Description: The Carolina heelsplitter was first described in 1852. It has an ovate, trapezoid-shaped shell. The outer surface of the shell varies from greenish brown to dark brown in color, and shells from younger specimens have faint greenish brown or black rays. The nacre (inside surface) is often pearly white to bluish white, grading to orange in the deepest part of the shell. However, in older specimens the entire nacre may be a mottled pale orange. The shell of the largest known specimen of the species measures 4.6 inches in length. Like other freshwater mussels, the Carolina heelsplitter feeds by siphoning and filtering food particles from the water column.
The reproductive cycle of the species is similar to other native mussels. Males release sperm into the water, and the eggs are fertilized when the sperm are taken in by the females through their siphons during feeding and respiration. Females retain the fertilized eggs in their gills until the larvae (glochidia) fully develop. The glochidia are released into the water and must attach to the gills or fins of the appropriate fish species. They remain attached to their “fish host” for several weeks, drawing nourishment from the fish while they develop into juvenile mussels. They do not hurt their “fish host.” The juvenile mussels then detach from the fish host and drop to the bottom of the stream where they continue to develop, provided they land in a suitable place with good water conditions. This dependence on a certain species of fish increases the mussels’ vulnerability to habitat disturbances. If the fish host is driven off or eliminated because of habitat or water quality problems, the mussels can’t reproduce and will eventually die out.
Habitat: The Carolina heelsplitter requires cool, clean, well-oxygenated water. Stable, silt-free stream bottoms appear to be critical to the species. Typically stable areas occur where the stream banks are well-vegetated with trees and shrubs.
Range: Historically the Carolina heelsplitter occurred in several locations within the Catawba and Pee Dee River systems in North Carolina and the Catawba, Pee Dee, Saluda, and Savannah River systems in South Carolina. Today, only ten populations are known to survive. The species still occurs in two small streams in North Carolina – one in the Catawba River system and one in the Pee Dee River systems. In South Carolina there are six remaining populations, one in the Pee Dee; four in the Catawba; and two in small tributary streams in the Savannah River system. Finally, one population sits on the North Carolina/South Carolina state line, in the Catawba River system.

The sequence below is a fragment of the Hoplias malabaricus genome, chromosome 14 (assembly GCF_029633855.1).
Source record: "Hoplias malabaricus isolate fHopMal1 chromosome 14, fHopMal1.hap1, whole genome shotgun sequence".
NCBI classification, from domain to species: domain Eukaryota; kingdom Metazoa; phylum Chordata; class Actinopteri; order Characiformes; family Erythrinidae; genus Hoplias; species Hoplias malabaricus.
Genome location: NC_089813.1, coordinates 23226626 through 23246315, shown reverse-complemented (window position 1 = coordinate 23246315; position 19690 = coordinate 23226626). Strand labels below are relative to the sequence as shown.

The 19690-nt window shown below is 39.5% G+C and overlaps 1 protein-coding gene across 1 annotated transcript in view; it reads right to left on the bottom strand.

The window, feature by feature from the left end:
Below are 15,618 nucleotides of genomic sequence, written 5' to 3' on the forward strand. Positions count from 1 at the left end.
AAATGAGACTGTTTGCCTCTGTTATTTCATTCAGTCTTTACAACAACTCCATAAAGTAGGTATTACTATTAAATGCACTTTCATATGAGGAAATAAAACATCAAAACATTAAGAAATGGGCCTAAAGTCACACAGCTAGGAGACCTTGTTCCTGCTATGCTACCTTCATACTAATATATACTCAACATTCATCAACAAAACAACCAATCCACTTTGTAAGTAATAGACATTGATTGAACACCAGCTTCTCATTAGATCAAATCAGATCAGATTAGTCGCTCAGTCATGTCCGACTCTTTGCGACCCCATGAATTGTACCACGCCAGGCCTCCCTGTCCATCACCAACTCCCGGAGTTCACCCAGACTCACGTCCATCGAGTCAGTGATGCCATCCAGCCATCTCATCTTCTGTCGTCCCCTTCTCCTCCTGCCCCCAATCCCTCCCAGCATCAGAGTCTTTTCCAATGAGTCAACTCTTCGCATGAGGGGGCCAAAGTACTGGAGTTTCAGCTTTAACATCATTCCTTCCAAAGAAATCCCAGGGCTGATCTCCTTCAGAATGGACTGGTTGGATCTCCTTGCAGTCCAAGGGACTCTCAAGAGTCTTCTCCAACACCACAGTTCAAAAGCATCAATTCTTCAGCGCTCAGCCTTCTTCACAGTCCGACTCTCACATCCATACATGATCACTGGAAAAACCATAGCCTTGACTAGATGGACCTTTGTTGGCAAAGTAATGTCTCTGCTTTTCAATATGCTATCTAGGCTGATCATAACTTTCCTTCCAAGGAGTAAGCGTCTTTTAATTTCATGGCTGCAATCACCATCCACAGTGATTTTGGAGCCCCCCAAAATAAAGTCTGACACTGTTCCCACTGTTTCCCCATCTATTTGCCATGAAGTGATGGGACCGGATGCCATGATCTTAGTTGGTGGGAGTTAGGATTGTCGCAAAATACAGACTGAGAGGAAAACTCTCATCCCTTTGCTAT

Critical habitat: Designated September 2, 2002. 67 FR 44501 44522
Threats: Poor water quality and habitat conditions have led to the decline and loss of populations of the Carolina heelsplitter and threaten the remaining populations. Studies have shown that freshwater mussels, especially in their early life stages, are extremely sensitive to many of the pollutants (chlorine, ammonia, heavy metals, etc.) commonly found in municipal and industrial wastewater releases. Impoundments (dams), channelization projects, and in-stream dredging operations directly eliminate habitat. These activities also alter the quality and stability of remaining stream reaches by affecting the water flow, temperature, and chemistry. Agriculture (both crop and livestock) and forestry operations, roads, residential areas, golf courses, and other construction activities that do not adequately control soil erosion and water run-off contribute excessive amounts of silt, pesticides, fertilizers, heavy metals, and other pollutants that suffocate and poison freshwater mussels. The alteration of floodplains or the removal of forested stream buffers can be especially detrimental. Flood plains and forested stream buffers help maintain water quality and stream stability by absorbing, filtering, and slowly releasing rainwater. This also helps recharge groundwater levels and maintain flows during dry months.
Why should we be concerned about the loss of species? Extinction is a natural process that has been occurring since long before the appearance of humans. Normally, new species develop, through a process know as speciation, at about the same rate other species become extinct. However, because of air and water pollutions, forest clearing, loss of wetlands, and other man-induced environmental changes, extinctions are now occurring at a rate that far exceeds the speciation rate.
All living things are part of a complex and interconnected network. The removal of a single species cans set off a chain reaction that could affect many other species. For example, the loss of a single plant species can result in the disappearance of up to 30 other species of animals and plants. Each extinction diminishes the diversity and complexity of life on earth.
Species Contact:John Fridell
office - 828/258-3939, ext. 225
fax - 828/258-5330
160 Zillicoa St.
Asheville, NC 28801